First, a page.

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Charles Calvin Yancey was first elected to the Boston City Council in 1983 and began serving his fourteenth term in office in 2010. He is currently Dean of the Boston City Council, serving longer than any current member of the body. He is chair of the Post Audit & Oversight Committee and Vice Chair of the City, Neighborhood Services & Veterans Affairs Committee. He is a member of the Whole; Housing; Ways and Means; Public Safety; and Labor, Youth Affairs, and Human Rights Committees. He is also a member of the special committees on Charter Reform and the 2010 Census. He is also Vice Chairman of the Ingersoll Browne Fund.

Councillor Yancey served as president of the Boston City Council in 2001, president of the National Black Caucus of Local Elected Officials in 1999, president of the Black Political Task Force in 1982, and president of his Jr. Achievement Company, ATCO in 1966.

As a member of the Boston City Council, Councillor Yancey has challenged and continues to challenge every department head to improve his or her performance of insuring that their departmental personnel reflect the gender and racial demographic make-up of the City of Boston at all salary levels. His dedication to achieving equal rights for all people began to emerge in 1966, during his four years at Tufts University, where he founded the Afro-American Society, the African American Cultural Center and the Tufts Summer Institute. Addressing racial injustice at Tufts University, Charles Yancey organized and participated in demonstrations, which resulted in increased employment opportunities for People of Color and women.
Councillor Yancey has also challenged the City of Boston to build a new high school in Mattapan and to increase educational resources for enhancing academic growth of African American, Hispanic and all students attending Boston Public Schools.

Councillor Yancey successfully initiated the building of the Dorchester/Mattapan Police Station and the Gallivan Community Center in the 1980s.  He also successfully introduced a $7 Million loan-order in 1997 to build the Mildred Avenue Community Center in Mattapan. It opened its doors in 2003. In 1997, he successfully introduced a $10 million loan-order to build a library in Mattapan. It was completed in 2009.
Councillor Yancey gained national and international attention in 1984 for his involvement in the Free South Africa Movement with his authorship of a stringent “model” divestiture bill that withdrew $12.5 million of Boston’s assets from companies doing business in South Africa. As a result of the legislation, which was used throughout the nation as a model for other municipalities to divest, Yancey was invited to address a United Nations assembly.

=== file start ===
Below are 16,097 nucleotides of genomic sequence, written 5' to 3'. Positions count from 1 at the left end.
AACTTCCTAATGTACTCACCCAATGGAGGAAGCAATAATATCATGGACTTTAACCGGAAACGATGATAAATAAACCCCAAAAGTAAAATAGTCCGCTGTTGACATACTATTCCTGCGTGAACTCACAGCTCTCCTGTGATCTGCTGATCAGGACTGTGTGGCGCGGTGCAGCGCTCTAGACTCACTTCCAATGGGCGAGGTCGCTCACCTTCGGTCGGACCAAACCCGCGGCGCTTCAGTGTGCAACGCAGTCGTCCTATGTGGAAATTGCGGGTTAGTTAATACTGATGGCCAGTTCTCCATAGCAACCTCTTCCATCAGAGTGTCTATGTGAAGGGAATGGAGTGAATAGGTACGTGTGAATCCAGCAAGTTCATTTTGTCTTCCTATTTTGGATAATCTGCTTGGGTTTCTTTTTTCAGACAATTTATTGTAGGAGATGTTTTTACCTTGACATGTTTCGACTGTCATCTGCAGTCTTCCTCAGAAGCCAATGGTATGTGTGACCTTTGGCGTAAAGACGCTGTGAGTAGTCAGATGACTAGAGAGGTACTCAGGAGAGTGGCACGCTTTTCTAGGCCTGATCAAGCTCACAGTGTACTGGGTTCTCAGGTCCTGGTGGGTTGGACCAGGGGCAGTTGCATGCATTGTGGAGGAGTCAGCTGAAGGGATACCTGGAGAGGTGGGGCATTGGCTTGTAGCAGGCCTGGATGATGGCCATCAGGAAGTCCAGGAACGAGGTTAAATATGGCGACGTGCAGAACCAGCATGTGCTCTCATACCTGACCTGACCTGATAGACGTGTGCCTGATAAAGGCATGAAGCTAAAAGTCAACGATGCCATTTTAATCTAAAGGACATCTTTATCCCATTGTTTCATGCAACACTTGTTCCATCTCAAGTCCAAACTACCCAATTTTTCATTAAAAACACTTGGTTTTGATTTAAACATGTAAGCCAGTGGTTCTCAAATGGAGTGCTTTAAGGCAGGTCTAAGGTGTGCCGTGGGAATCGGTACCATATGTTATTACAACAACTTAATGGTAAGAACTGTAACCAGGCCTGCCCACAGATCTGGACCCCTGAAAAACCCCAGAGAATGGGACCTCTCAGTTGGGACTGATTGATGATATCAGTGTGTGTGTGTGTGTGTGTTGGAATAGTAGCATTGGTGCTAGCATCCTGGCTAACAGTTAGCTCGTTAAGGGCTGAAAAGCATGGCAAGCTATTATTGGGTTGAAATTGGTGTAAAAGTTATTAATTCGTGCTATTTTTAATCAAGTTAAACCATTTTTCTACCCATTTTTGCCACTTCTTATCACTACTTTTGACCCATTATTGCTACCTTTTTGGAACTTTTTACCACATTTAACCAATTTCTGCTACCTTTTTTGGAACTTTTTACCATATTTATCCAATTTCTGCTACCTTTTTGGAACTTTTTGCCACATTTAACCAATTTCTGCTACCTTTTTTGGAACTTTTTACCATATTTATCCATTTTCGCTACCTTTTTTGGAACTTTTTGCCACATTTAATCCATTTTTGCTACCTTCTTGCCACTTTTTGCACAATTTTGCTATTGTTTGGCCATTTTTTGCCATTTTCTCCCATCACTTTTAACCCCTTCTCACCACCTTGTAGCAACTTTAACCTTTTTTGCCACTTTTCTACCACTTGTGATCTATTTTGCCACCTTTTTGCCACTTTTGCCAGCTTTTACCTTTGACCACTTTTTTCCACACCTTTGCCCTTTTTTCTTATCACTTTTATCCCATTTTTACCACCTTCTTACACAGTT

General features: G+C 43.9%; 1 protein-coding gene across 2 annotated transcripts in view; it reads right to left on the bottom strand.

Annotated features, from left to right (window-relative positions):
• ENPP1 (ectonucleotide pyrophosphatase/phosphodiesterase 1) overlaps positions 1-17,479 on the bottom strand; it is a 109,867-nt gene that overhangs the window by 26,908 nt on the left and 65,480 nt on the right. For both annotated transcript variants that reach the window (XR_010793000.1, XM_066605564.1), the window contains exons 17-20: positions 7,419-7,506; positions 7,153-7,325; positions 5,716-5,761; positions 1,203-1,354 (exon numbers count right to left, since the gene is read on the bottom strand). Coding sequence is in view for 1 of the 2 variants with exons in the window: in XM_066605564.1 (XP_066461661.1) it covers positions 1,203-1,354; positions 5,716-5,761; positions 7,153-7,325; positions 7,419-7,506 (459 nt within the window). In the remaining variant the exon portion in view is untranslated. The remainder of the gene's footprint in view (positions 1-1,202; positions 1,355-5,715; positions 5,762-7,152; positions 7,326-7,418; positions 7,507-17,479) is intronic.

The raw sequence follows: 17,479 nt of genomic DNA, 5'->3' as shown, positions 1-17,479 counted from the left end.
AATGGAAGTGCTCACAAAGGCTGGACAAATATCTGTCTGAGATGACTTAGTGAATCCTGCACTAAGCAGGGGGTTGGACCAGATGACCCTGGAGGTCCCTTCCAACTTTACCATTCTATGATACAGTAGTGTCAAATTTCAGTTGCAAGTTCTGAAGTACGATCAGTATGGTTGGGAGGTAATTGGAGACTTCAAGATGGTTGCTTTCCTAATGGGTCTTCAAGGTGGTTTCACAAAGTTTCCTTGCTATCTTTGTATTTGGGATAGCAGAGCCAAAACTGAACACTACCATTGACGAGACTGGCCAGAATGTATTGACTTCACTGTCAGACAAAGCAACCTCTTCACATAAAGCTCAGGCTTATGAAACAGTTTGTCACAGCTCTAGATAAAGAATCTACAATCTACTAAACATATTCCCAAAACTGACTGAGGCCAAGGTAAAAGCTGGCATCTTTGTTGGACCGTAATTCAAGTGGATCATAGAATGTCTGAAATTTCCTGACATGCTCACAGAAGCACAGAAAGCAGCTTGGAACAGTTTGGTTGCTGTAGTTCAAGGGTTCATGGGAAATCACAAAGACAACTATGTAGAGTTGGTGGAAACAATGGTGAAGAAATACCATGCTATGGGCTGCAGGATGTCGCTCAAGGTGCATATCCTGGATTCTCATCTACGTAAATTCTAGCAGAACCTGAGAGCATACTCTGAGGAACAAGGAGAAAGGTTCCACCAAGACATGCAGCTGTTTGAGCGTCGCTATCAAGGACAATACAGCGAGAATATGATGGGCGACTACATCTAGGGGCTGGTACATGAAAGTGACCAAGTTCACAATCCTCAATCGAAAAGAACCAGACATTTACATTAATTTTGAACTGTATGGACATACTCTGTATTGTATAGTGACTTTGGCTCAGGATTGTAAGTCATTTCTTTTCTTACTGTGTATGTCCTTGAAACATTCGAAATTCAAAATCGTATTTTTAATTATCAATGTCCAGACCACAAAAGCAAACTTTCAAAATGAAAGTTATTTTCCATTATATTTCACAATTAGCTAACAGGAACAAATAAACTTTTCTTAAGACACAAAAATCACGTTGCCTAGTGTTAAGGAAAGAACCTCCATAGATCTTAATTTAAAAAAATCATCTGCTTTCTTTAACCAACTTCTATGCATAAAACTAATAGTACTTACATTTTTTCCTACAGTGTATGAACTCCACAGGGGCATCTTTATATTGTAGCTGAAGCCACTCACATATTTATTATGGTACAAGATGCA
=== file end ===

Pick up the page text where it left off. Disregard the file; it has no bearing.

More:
He wrote the Parental School Leave Ordinance to encourage greater parental involvement in the Boston Public school system. He successful got tobacco control laws on the books, including the prohibition of free cigarette distribution and use of unattended vending machines to sell cigarettes.
Councillor Yancey successfully established a sister city relationship between the City of Boston and Sekondi-Takoradi, Ghana in 2001.

Councillor Yancey and his wife, Marzetta Yancey, founded the Charles Yancey Book Fair, in 1987, since which time more than 450,000 books have been distributed to over 18,000 children and families. The 25th Annual Charles C. Yancey Book Fair was held on July 9th 2011.

Councillor Yancey married Marzetta Morrissette Yancey on January 24, 1970 and they have raised three sons, Charles, Jr., Derrick, Sharif, and a daughter, Ashley. They have five grandchildren: Noel, David, Derrick Jr., Steven and Hattie.

A life-long resident of Boston, Massachusetts, Councillor Yancey was born at Massachusetts Memorial Hospital in Boston on December 28, 1948 to Howell Yancey, Sr., and Alice W. Yancey. He grew up at in Roxbury along with six brothers and two sisters. A product of the Boston Public School System, Charles Yancey attended the Philip Brooks Elementary School, the Patrick T. Campbell Junior High School, and Boston Technical High School.

Charles Yancey received his Bachelor’s Degree in Economics from Tufts University in 1970 and a Master’s Degree in Public Administration from Harvard University in 1991. He has taught courses in State and Local Politics at Bunker Hill Community College in Boston and he received an honorary Doctor of Laws degree from Mount Ida College in 2001.

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